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. Last Updated: 07/27/2016

Foes Likely to Haunt Kuchma Retirement

KIEV -- As former Ukrainian President Leonid Kuchma settles into a quiet retirement, his future is in the hands of some of his fiercest political enemies, who accuse him of misdeeds ranging from corruption to ordering the murder of a journalist.

President Viktor Yushchenko, sacked by Kuchma in acrimony as prime minister in 2000, is already cranking up the pressure. He has unleashed his government to pick through sales of state property and alleged "insider" deals under the previous regime. Even Kuchma's retirement package -- fat pension, two cars, cook, maid and much more -- is under investigation. Prime Minister Yulia Tymoshenko, whom Kuchma once had thrown in jail, ordered the government to come up with a new, slimmed-down version, to be presented to the Cabinet on Wednesday.

But the real specter haunting Kuchma's future is Heorhiy Gongadze. Gongadze, a journalist who ran a popular Internet news site highly critical of the government, was abducted in 2000. His headless corpse was found later.

Kuchma insists he had nothing to do with Gongadze's abduction. But the case has become Ukraine's cause celebre, and Yushchenko may have no choice but to pursue it, even if he is not out for vengeance and would rather the 66-year-old Kuchma faded into comfortable obscurity. The new interior minister, Yury Lyutsenko, was one of those who joined the street rallies in 2000 for Kuchma's impeachment over the journalist's killing. Heorhiy Omelchenko, one of Kuchma's most aggressive parliamentary foes, has formally requested the arrest of Kuchma. So far, the prosecutor's office has not responded.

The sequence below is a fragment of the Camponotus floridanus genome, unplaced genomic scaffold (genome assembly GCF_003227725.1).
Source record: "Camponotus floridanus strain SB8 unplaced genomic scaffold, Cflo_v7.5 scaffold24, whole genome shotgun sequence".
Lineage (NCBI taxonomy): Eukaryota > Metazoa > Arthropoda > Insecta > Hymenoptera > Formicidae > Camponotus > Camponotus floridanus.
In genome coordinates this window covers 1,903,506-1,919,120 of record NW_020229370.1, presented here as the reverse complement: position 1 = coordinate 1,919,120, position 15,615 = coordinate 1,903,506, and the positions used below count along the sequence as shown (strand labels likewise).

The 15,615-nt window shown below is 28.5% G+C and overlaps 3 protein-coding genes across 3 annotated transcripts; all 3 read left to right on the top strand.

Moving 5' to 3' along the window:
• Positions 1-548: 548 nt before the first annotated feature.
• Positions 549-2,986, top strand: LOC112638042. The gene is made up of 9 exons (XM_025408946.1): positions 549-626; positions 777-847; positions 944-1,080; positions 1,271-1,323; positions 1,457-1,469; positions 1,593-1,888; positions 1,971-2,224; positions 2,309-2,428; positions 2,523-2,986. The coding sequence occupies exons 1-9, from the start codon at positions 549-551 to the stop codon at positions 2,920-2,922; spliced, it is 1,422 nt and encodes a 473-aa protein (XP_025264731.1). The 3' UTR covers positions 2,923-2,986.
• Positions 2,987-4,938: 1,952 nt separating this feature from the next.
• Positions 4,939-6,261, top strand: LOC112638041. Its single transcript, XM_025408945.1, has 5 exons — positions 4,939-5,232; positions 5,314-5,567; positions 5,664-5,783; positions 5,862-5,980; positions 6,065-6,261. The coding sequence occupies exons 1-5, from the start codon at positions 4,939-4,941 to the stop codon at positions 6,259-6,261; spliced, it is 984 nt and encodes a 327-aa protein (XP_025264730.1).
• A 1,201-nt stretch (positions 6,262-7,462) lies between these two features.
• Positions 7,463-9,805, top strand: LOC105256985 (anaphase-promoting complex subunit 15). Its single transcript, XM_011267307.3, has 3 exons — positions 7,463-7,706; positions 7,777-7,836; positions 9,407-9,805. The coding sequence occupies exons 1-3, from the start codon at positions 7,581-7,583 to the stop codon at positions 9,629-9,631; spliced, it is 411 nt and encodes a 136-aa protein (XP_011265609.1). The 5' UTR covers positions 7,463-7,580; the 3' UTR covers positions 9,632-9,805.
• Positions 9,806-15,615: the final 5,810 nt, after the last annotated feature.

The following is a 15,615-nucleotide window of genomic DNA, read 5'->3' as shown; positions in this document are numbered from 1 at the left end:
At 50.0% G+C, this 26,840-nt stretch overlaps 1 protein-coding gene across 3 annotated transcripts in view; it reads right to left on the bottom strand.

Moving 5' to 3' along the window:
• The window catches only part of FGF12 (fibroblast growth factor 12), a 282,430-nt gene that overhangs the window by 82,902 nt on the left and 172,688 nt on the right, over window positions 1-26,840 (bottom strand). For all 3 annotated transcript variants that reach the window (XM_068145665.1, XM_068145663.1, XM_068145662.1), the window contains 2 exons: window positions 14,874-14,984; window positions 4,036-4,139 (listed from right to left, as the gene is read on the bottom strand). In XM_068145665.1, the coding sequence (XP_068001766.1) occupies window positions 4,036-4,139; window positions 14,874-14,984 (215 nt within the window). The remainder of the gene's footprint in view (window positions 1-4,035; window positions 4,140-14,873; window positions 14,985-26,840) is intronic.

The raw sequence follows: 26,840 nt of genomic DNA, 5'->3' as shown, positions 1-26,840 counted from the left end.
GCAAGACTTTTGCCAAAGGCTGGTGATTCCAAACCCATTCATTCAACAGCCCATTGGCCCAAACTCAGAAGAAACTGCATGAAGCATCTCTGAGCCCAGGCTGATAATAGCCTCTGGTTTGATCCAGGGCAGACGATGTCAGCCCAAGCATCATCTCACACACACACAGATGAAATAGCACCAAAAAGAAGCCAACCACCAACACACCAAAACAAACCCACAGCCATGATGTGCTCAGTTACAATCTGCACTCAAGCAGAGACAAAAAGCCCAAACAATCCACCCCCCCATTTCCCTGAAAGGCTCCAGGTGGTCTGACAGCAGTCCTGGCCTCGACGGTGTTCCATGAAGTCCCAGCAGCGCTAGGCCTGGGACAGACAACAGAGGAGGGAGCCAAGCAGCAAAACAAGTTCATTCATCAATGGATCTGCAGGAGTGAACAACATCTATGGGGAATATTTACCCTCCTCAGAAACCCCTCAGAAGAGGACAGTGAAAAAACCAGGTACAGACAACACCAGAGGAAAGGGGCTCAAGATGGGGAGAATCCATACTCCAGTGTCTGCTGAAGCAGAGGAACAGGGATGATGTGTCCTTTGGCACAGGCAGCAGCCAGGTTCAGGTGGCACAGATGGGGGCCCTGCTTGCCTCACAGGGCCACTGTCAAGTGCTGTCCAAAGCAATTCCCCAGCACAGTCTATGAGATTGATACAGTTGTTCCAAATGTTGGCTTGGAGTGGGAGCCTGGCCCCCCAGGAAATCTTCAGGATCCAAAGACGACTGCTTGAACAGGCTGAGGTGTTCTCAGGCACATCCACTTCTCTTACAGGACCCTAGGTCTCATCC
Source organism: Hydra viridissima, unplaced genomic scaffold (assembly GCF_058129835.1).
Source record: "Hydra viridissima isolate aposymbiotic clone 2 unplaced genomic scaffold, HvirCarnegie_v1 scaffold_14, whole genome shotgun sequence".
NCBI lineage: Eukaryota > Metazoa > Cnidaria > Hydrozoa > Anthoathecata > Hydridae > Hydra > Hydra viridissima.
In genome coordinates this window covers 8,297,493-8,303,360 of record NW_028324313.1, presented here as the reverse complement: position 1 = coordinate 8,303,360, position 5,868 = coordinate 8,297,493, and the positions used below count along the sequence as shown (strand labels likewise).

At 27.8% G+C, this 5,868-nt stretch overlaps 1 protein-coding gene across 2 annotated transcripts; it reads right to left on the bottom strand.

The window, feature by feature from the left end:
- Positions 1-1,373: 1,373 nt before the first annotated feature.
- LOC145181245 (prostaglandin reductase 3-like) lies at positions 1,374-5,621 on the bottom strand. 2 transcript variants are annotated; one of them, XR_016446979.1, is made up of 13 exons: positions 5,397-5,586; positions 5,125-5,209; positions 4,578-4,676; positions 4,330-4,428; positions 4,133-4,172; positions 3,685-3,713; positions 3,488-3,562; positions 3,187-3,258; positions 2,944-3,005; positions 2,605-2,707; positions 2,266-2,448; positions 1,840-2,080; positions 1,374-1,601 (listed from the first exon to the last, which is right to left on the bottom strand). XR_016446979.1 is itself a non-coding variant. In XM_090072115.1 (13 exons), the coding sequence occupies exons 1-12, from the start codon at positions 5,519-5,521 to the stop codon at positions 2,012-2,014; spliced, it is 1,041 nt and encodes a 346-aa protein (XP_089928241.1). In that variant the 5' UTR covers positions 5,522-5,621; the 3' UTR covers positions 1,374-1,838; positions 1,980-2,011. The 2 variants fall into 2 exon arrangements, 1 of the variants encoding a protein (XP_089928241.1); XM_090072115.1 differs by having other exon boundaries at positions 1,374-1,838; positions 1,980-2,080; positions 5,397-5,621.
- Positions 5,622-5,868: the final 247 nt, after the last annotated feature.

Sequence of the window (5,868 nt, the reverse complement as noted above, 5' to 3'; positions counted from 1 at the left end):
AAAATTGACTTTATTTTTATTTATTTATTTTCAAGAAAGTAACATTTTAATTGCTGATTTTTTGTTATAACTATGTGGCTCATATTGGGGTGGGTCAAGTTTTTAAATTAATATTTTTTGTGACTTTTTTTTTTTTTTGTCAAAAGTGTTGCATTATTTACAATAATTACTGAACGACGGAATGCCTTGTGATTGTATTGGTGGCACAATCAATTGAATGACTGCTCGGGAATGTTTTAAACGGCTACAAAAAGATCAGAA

Oleksandr Lytvynenko, an analyst at Kiev's Razumkov think tank, said that while Kuchma was not protected by a formal immunity, there was an "unofficial immunity for ex-presidents," which he does not expect Yushchenko to encroach upon.

A Western diplomat, speaking on condition of anonymity, also senses that Yushchenko would rather leave Kuchma in honorable retirement and "establish the pattern that there is life after politics."

Kuchma's problem is, the new government says the previous one exceeded its powers in bypassing parliament and giving Kuchma a deal that includes a monthly salary of 8,293 hryvna ($1,560), and allows him and wife, Lyudmyla, to keep their government-owned home in Ukraine's most exclusive enclave.

Meanwhile, Tymoshenko has begun the process of taking the Krivoryzhstal steel mill out of the hands of a consortium which includes Kuchma's son-in-law, Viktor Pinchuk.

Prosecutors are sifting through other major privatization deals and financial transactions, a probe that is likely to focus on the wealthy clique of businessmen close to Kuchma.

Still, those close to Kuchma insist he is not worried. "He is optimistic," Pinchuk said. "I think he's expecting a normal, full life as a member of the club of ex-presidents."

Kuchma arrived in the Czech Republic on Tuesday for a private visit to a spa, the Ukrainian Embassy said.